Escheatment used to apply when a property owner died without a will or legal heirs. It was the process by which those assets were transferred to the state. Its meaning has since evolved to include theft of property by the state by legal means. So it was that at the Lack home we recently received a letter from a custodian informing us that under New Jersey state law, a brokerage account with no activity for three years could be seized by the state as un-owned property.

The account in question is a trust for one of our children. There are no fees (a rare benefit of being an SL Advisors family member) and dividends are automatically reinvested, so there is no activity. Moreover, we learned that under certain circumstances the state may liquidate any securities positions on seizure, no doubt creating a capital gains tax bill for the claimant assuming they successfully regain their property. We were able to confirm that we’d rather like to retain the assets in the account and not hand them over to the state’s coffers. But the onus was on us to communicate this wish.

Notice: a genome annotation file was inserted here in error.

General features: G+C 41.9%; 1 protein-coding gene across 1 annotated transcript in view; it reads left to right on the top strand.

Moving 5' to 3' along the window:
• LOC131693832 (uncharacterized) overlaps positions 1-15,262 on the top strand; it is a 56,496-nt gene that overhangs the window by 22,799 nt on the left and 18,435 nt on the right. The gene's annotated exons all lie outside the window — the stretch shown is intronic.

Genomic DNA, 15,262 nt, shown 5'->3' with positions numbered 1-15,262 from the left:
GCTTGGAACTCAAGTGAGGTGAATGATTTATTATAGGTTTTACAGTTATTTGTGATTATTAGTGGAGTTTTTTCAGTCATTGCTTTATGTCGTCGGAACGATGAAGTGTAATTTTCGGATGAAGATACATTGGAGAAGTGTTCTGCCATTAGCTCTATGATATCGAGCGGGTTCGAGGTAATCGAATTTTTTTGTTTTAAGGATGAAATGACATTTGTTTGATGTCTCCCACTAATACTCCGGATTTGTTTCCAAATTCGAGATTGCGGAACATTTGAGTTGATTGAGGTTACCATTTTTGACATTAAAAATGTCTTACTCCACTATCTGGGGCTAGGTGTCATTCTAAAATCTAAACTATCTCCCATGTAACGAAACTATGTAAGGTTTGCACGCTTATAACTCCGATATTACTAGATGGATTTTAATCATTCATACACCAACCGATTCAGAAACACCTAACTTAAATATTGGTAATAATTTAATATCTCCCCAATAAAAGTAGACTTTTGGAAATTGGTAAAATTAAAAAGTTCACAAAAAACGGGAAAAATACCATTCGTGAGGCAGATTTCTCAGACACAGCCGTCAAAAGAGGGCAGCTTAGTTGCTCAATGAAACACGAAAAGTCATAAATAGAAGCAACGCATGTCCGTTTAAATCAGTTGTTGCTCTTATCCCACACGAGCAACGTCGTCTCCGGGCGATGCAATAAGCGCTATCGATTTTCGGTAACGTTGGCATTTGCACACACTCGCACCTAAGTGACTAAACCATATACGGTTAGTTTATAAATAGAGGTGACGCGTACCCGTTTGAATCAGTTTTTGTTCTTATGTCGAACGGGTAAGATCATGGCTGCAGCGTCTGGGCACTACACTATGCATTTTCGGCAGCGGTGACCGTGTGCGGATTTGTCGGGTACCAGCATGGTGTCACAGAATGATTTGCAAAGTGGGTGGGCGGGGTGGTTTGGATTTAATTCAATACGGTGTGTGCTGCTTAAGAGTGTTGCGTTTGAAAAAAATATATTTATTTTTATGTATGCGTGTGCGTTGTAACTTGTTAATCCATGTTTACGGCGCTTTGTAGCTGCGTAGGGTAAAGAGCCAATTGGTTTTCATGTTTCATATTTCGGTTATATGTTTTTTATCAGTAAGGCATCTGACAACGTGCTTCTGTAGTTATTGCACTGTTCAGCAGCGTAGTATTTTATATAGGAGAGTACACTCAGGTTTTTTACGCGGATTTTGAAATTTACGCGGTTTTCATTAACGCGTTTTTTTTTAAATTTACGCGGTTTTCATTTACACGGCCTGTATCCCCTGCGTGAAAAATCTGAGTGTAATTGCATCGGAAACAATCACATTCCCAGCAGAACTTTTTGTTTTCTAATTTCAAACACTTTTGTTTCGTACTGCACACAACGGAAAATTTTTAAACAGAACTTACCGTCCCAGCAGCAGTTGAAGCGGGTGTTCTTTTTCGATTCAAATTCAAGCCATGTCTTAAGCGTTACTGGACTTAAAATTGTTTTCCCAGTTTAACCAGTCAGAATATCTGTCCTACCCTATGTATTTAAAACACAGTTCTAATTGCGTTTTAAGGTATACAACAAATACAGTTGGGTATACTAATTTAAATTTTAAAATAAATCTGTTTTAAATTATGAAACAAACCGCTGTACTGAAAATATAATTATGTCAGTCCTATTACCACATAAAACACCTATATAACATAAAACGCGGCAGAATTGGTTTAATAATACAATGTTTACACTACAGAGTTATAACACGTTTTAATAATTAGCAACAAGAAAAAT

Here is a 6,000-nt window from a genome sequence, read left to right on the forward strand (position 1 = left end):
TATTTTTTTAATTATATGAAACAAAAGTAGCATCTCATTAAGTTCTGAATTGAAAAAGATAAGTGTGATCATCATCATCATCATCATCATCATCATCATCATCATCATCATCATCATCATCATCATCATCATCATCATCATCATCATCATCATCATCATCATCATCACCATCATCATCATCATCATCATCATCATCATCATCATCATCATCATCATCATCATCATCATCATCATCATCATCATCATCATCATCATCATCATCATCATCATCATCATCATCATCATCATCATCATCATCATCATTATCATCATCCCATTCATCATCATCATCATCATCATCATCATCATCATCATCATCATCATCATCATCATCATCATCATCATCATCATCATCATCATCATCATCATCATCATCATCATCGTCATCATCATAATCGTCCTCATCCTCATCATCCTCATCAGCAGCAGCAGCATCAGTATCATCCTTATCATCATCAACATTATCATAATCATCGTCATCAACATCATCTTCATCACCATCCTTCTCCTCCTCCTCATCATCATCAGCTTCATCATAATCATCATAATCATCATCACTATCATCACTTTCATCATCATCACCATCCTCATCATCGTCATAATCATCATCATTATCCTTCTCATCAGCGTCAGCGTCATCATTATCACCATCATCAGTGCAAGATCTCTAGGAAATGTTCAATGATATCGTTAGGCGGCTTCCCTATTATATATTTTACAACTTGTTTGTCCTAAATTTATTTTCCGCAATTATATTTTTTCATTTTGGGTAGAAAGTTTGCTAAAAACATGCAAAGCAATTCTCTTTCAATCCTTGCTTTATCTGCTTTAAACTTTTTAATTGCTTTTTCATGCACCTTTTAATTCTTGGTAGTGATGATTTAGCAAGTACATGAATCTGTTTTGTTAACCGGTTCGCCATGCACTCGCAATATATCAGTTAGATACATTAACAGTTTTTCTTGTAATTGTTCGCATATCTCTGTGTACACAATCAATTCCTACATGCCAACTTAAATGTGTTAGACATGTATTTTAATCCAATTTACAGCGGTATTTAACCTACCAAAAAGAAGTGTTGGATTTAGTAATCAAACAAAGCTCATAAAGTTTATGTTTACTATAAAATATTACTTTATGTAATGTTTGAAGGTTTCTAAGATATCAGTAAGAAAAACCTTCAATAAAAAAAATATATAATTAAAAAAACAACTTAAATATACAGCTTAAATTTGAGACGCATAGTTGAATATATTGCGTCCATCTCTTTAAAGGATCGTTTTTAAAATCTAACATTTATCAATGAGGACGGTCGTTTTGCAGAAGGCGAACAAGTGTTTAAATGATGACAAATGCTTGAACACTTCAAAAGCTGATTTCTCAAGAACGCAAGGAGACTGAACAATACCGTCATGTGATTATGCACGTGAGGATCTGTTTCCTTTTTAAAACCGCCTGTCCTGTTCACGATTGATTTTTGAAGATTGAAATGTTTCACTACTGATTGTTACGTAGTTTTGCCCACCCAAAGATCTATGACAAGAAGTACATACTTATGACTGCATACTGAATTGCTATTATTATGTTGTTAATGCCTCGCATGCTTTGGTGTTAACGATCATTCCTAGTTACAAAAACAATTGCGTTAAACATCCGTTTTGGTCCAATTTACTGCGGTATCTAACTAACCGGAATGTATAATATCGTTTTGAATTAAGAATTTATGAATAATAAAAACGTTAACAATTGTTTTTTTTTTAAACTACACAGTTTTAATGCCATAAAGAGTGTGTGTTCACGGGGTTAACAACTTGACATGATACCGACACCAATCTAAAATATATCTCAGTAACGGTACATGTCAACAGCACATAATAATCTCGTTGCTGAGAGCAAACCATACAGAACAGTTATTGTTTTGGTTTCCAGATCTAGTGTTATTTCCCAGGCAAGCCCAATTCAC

This law is common across most states. The Council on State Taxation rates states based on the fairness of their escheatment statute – New Jersey naturally receives a “D” (the lowest).

Three years is obviously a ludicrously short period of time on which to base such a law. The government’s need for revenues has few good outcomes. As a taxpayer, your best bet is to ensure every investment account has some activity or otherwise looks as if you know of its existence. You may also hope fervently that wealthy neighbors whom you dislike suffer regular memory loss.

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